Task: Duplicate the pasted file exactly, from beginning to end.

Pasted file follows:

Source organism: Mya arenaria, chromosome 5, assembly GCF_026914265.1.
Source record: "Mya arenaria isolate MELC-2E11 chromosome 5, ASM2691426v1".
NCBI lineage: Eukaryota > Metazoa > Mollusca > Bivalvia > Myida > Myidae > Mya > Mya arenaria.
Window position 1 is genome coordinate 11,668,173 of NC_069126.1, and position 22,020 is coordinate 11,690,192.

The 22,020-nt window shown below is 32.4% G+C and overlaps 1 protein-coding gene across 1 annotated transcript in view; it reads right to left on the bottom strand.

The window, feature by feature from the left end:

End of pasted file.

Source organism: Mya arenaria, chromosome 5, assembly GCF_026914265.1.
Source record: "Mya arenaria isolate MELC-2E11 chromosome 5, ASM2691426v1".
NCBI lineage: Eukaryota > Metazoa > Mollusca > Bivalvia > Myida > Myidae > Mya > Mya arenaria.
Window position 1 is genome coordinate 11,668,173 of NC_069126.1, and position 22,020 is coordinate 11,690,192.

The 22,020-nt window shown below is 32.4% G+C and overlaps 1 protein-coding gene across 1 annotated transcript in view; it reads right to left on the bottom strand.

The window, feature by feature from the left end: